There was thunder and lightening.  It was time to return to camp before the gate was closed. Suddenly the wind picked up and caused a dust storm and visibility was so poor The Earl could scarcely see the road! Fortunately it cleared and just before arriving home we spotted a rhino.

At Camp we were  just in time to secure all of the canopy and tent poles.  Many of the over-lander tents were blown over and campers were scurrying about to secure them.

We decided that making fire was going to be a problem so we bit the bullet and dug deep into our pockets to pay for an expensive meal at the restaurant!   It was worth it though and a wonderful way to celebrate our lovely sightings.

Namibia and Kgalagadi Adventure – Day 9 Namutoni, Etosha National Park

4 November 2018

We left The Waterberg and enjoyed a very pleasant trip to Namutoni.  Check in went well and we were excited to be back in Etosha National Park.  We had thoroughly enjoyed our trip in July 2015 and were very much looking forward to this our first caravan trip to the park.

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Entering the Etosha

 

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Within minutes of entering the Gate we encountered springbok, black faced Impala and this gorgeous giraffe

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Entrance to Namutoni Rest Camp

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We were assigned a lovely shady campsite

Once we were set up we had some lunch, a rest and then set out at just after 4 pm.  Etosha is made of saline desert, woodlands and savanna grasslands.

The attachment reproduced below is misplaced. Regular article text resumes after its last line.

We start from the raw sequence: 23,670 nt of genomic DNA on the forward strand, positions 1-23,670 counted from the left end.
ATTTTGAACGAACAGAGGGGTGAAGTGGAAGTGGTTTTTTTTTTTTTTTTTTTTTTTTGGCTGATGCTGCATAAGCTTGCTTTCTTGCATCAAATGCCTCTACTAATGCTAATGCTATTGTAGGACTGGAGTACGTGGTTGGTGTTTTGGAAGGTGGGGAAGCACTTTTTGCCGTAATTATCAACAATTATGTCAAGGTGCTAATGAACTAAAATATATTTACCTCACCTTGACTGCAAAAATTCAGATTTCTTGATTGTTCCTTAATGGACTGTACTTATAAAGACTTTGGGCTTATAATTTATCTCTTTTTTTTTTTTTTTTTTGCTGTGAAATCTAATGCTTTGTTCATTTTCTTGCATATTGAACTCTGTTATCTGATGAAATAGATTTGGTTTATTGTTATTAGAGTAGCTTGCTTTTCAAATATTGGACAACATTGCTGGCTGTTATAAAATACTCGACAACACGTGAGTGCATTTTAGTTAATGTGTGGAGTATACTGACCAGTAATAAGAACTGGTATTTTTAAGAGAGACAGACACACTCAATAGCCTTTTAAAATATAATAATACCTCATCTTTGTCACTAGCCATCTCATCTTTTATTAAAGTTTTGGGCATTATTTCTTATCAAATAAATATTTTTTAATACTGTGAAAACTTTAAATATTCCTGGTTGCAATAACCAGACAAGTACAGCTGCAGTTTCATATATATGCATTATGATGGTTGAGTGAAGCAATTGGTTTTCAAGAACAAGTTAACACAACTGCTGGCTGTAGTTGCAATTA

The salt pans in the park are mostly devoid of vegetation with the exception of a protein-rich grass that is used by wildebeest, zebra, oryx and springbok among other grazers.

Although our first drive was a short one we saw a number of interesting birds and animals.

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Kori Bustard

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The sabota lark welcomed us with a song

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There was little to be seen at Two Palms

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Lesser Grey Shrike

We were on our way back to camp when this fellow appeared and crossed the road.

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We followed him for 15 minutes – there was only one other car to share the experience with.

IMG_1954Each camp in Etosha has a waterhole that you can visit any time of day or night.  Before dinner we popped over to Namutoni’s Hide to watch the sun set.  We did not braai tonight, but instead cooked chicken and vegetables in the Remoska Pot. It was an awesome end to a delightful day.